For developed world travelers, malaria is an exotic hazard, and easily preventable. Yet for many underdeveloped communities, malaria is an epidemic. 90% of all deaths from malaria in 2010 were in Africa, with the majority of victims being under five years old. Spread by a mosquito bite, symptoms of malaria can show up 10-15 days after being bitten and include fever, vomiting, sweating, weakness, and muscle pain. Once diagnosed, malaria is treatable with artemisinin-based combination therapy. But left untreated, the disease can be fatal. Because it takes only a single bite to be infected, and mosquito populations are booming, it is very difficult to prevent the spread of the disease.
Many international health organizations have been working on ways to help control the disease with one of the most effective being the use of insecticide treated mosquito nets over beds because the species of mosquito which spreads malaria bites mainly at dusk and dawn. Vector control (i.e. the control of animals carrying pathogens) is another method used, as mosquitos have specific breeding preferences, mainly in residual puddles of water. The World Health Organization also encourages the use of insecticide around homes to protect families and communities.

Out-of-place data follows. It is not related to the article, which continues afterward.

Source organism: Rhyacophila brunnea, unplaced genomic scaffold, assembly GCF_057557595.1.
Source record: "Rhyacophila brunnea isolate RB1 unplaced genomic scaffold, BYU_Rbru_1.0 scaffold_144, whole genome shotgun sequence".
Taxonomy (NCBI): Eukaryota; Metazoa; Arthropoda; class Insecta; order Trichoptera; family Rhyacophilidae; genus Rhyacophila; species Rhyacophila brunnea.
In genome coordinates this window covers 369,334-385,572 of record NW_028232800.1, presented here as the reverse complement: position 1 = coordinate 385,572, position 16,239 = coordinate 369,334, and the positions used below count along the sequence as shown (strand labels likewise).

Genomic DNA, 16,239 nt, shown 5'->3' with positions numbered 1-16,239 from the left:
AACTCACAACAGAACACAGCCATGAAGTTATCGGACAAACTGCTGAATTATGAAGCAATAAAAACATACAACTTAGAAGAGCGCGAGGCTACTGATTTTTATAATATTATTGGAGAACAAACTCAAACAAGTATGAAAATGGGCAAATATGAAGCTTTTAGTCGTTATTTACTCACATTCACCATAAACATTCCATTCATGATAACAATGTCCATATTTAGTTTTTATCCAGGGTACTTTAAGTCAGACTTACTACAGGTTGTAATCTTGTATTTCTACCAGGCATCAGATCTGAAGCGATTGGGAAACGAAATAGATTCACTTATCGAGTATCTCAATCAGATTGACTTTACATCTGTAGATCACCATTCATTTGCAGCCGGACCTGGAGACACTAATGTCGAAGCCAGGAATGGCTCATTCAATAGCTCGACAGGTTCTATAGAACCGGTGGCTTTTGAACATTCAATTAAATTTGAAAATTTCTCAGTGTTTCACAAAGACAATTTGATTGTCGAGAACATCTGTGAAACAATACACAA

Using the current strategies there is hope that the spread of malaria may be one day halted. Recently, four countries have been declared as malaria free – the UAE in 2007, Morocco and Turkmenistan in 2010, and Armenia in 2011. The greatest challenges, however, remain in sub-Saharan Africa.
– Farahnaz Mohammed